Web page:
Over 70% of the ammonia globally traded is directly used instead of being reconverted to hydrogen. Ammonia cracking back to hydrogen can consume the equivalent of about a third of the energy contained in the molecule. At the same time, the ammonia market is expected to almost quadruple towards 2050 in a 1.5°C scenario driven by its use as fuel for international shipping.
This scale of trade would need an investment of at least USD 4 trillion to deploy 10.3 TW of renewable capacity (vs 3.1 TW of total capacity in 2021), 4.4 TW of electrolysis (vs 0.7 GW in 2021) and 1.6 TWh of batteries (vs 19.3 GWh in 2020).
Costs of switching suppliers
In a future where costs across the value chain have come down, the cost penalty for switching suppliers is relatively small. Figure 2 shows the hydrogen supply mix for Japan and it shows how there are multiple trading partners within a narrow cost range. For this scenario and Japan, the cost penalty for switching from China (the lowest landed cost) to the next best option (Australia) is only about 6%. Thus, it would be a similar cost for trading with countries that have entirely different geopolitical conditions. This is also the case for the Republic of Korea and European countries that are among the ones with the most constrained renewable potential.
Understanding the factors beyond costs
Since renewable resources are more widespread than fossil fuels and technology development can allow reaching similar cost levels across multiple countries, hydrogen trade relationships will most likely be defined by factors beyond costs including policy support, geopolitical, industrial development, among others (see Figure 3).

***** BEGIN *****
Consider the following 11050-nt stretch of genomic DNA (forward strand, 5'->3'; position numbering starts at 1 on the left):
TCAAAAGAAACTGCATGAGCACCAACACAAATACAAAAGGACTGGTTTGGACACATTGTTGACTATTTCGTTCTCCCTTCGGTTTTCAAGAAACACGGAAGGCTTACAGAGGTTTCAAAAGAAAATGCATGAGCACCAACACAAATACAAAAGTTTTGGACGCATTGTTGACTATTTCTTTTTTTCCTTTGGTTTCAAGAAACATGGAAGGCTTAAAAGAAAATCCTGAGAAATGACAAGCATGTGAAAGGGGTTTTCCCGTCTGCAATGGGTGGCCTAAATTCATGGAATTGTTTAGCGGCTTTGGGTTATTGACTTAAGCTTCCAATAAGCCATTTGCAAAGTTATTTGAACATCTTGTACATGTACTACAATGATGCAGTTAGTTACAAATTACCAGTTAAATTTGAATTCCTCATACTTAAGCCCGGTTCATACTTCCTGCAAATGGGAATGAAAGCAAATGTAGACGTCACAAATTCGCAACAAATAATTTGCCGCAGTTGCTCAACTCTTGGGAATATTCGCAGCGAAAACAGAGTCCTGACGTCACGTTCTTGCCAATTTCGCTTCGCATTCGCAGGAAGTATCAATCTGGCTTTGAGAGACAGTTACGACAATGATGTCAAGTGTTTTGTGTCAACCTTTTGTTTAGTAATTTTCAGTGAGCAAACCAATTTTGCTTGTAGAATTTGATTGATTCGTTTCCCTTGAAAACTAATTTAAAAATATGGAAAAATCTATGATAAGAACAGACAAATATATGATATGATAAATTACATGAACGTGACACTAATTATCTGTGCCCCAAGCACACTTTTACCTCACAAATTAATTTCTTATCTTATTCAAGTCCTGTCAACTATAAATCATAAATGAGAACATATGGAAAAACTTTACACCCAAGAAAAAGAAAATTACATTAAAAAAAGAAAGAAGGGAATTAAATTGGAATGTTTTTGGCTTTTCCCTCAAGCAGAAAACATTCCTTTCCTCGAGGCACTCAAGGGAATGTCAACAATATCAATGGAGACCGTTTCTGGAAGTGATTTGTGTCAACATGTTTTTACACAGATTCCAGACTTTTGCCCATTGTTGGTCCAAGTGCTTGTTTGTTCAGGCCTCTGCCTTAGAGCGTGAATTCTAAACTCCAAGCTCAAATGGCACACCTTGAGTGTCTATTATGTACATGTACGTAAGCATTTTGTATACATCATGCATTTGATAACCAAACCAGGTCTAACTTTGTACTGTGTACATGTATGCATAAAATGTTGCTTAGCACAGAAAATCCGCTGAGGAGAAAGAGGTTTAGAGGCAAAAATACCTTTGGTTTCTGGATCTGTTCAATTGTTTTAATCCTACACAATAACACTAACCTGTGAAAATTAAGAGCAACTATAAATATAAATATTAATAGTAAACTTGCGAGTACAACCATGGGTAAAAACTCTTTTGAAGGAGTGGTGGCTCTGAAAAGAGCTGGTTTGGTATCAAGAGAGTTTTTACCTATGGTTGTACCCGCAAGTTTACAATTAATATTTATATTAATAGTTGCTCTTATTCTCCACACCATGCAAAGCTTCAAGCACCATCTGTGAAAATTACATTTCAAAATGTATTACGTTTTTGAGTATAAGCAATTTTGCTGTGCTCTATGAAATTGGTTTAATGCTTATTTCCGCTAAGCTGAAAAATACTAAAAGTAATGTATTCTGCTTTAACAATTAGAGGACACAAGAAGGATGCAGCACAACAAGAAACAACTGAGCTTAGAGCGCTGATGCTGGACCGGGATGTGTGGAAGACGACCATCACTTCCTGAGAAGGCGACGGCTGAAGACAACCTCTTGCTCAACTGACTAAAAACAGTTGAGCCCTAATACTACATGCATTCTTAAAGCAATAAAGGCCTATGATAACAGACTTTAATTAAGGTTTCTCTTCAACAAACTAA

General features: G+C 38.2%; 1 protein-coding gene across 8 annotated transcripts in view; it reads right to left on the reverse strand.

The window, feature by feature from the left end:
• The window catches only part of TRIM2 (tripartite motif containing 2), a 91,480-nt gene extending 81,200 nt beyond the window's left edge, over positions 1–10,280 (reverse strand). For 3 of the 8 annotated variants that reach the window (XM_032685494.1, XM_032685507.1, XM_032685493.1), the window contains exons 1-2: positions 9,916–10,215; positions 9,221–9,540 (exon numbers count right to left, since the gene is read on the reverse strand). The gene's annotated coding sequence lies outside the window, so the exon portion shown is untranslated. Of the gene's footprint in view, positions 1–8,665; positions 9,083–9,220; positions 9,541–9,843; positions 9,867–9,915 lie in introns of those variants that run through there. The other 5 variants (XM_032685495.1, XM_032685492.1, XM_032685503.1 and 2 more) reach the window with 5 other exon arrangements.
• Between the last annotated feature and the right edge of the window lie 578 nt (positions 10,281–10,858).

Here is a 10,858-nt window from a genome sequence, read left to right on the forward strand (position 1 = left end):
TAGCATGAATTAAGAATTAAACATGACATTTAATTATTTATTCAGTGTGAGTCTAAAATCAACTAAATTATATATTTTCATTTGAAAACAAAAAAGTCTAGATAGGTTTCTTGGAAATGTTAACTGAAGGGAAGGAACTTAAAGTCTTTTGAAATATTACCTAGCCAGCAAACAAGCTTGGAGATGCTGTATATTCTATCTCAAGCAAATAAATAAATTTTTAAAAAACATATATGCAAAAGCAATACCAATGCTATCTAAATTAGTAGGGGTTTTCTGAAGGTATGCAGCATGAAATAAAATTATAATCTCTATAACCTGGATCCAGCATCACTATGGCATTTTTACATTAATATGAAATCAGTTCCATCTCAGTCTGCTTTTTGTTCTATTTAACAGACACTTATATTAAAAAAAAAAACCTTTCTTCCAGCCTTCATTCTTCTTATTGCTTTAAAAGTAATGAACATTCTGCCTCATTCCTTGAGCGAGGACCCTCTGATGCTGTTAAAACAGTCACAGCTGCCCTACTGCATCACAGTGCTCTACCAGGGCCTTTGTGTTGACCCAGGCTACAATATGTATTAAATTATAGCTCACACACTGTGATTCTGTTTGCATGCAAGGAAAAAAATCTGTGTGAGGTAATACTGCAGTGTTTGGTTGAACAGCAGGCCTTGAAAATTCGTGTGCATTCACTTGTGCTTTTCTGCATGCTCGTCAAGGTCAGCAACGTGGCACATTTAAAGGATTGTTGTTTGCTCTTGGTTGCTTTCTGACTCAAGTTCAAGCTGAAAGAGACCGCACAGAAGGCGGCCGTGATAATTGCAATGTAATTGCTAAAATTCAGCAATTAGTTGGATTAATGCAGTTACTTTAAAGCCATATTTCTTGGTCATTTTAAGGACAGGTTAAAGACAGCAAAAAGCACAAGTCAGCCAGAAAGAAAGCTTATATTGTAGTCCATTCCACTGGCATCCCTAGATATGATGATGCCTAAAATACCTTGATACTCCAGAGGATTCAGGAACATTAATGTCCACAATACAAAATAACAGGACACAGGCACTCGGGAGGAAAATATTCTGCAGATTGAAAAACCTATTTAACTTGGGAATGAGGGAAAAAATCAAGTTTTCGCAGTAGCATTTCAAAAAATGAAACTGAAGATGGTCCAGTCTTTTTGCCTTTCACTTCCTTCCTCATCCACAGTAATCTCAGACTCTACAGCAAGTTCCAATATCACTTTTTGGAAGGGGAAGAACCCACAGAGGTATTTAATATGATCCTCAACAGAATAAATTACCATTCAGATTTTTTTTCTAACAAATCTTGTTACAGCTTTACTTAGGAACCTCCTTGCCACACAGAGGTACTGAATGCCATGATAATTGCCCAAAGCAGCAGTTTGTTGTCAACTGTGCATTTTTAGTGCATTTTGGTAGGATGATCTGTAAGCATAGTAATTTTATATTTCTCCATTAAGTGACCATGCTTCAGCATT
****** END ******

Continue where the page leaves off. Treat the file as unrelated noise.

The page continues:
These factors increase the complexity of determining the optimal supply mix for a country since it mixes quantitative aspects (costs) with qualitative aspects, and it could be done by following a two-step approach. First, determining the lowest cost suppliers by only looking at production and transport. Second, a multi-criteria decision analysis making the trade-off between cost and other factors.
There’s plenty still to do
Global hydrogen trade today is far from reality. Infrastructure needs to be constructed building upon the existing ammonia ports and storage and natural gas pipelines. Regulation including the operation of this new infrastructure needs to be put in place. Cost recovery models, financing and capital mobilisation to build this infrastructure is also needed. A marketplace needs to be created to bring supply and demand together and have a reliable and transparent price index that drives investment. Certification schemes are needed to be able to trace the greenhouse gas emissions across the entire value chain, relate hydrogen production to policy incentives, and these need to be compatible across borders to allow for the transfer of emissions along with the commodity.
Specific policy incentives are needed to close the cost gap in the early stages of deployment. Hydrogen deployment to reach 12% of final energy demand relies on a massive expansion of renewable capacity. Renewables deployment needs to expand almost fourfold compared to the current annual pace which will only make the task more challenging and why hydrogen must only be used for sectors that are difficult to electrify.
This work is part of a series of IRENA reports looking at global hydrogen trade. The other two parts look at: technoeconomic assessment of hydrogen transport at large scale; global cost supply curves for renewable hydrogen.